“The Well Digger’s Daughter”

Daniel Auteuil’s film, “The Well Digger’s Daughter” is a small tapestry of love, family, and honor woven across class and generations.  Gelled pastoral images and muted passionate music illumine his steadfast choice of restrained intimacy in screenplay and direction.

Auteuil’s brilliance at self-direction and in his work with the other actors also shows restraint and economy of moment and expression.  What is left unsaid or understated carries more power than speech.  The crossing of a stream and then a brief ride on a motorcycle without dialogue or drama initiates the seduction of Patricia, the well digger’s daughter, by Jacques, the general store owner’s son.

Jacques and Patricia are prince and princess known and limited by what their parents do.  He is described as “a gentleman, but still kind.”  She is beautiful and is so loving that her father says with astonishment that he loves her as he would a son.

War and consequences separate the lovers, but it is losing and finding family and right relationship that sweeps through this film again and again, like the wind in country fields of Alpes Côte-Azur.

In many ways this is too beautiful a remake of the 1940 classic by Marcel Pagnol.  The harsh realities of class and survival are as muted as the lovely fields and operatic themes of the score.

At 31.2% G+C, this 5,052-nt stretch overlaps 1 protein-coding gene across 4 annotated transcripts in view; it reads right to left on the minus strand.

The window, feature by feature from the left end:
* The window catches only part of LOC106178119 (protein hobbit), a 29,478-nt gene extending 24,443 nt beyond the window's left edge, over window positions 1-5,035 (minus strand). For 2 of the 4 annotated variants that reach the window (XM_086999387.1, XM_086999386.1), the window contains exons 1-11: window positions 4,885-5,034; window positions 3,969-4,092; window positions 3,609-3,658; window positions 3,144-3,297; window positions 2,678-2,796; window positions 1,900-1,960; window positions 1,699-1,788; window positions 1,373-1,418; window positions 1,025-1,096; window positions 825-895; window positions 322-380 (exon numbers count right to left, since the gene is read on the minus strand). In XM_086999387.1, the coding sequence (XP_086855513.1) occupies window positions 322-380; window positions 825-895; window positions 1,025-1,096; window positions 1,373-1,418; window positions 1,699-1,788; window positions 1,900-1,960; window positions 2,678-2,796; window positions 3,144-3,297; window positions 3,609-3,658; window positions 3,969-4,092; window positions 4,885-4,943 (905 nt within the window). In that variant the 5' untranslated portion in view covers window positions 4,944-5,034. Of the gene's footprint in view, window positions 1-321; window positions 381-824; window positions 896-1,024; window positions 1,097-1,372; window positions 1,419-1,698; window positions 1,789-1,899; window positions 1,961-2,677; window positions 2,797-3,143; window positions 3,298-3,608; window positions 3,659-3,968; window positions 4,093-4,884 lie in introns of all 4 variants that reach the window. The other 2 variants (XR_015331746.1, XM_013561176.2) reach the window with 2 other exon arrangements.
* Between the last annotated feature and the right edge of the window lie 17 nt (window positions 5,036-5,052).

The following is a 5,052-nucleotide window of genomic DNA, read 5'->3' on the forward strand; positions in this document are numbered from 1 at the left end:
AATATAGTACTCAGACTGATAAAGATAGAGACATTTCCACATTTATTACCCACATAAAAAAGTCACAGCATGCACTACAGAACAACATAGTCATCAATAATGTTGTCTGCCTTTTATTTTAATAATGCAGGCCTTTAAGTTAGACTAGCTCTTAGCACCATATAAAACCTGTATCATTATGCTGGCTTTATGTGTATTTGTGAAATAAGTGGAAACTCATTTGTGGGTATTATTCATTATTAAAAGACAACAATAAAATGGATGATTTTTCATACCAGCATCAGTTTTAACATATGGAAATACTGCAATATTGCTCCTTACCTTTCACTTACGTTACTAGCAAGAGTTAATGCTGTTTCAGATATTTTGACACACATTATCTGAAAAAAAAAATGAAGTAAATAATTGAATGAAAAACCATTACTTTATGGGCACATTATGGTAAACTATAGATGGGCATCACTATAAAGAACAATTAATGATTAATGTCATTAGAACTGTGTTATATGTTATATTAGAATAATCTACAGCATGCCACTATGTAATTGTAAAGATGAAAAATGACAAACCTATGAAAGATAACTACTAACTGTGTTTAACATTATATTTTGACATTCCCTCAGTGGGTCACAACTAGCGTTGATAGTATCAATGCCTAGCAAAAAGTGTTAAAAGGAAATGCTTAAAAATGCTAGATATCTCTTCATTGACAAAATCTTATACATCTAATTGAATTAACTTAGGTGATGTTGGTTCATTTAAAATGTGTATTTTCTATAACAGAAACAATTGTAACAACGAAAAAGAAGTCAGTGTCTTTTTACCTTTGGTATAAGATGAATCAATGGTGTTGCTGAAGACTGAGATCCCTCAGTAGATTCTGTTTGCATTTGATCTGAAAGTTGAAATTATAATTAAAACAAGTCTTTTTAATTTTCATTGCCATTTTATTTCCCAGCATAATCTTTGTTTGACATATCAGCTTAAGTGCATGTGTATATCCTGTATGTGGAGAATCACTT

Nevertheless, this is a more modest film in which you care about every character (seriously, every one) as they navigate their multiple selves and react to their own actions with surprise, “It isn’t me.”   Pascal, the honest well digger and widowed father of six daughters, seems to know who he is and what he honors.  So it is hard to imagine that he is surprised by his need to distrust those who “sell tools but never use them,” or that he might lose through pride what he knows he loves with his life.

The values portrayed and prized in this film, and needed today more than ever are reflected in Auteuil’s direction: the restraint of honor and the extravagant generosity of love.

Delicate performances by Astrid Bergès-Frisbey as Patricia and Kad Marad as the unrequited “clean and decent” well digging suitor Felipe bring small revelations with each turn.  And even though you can see the turns coming a long way down the road, you look forward to each one.

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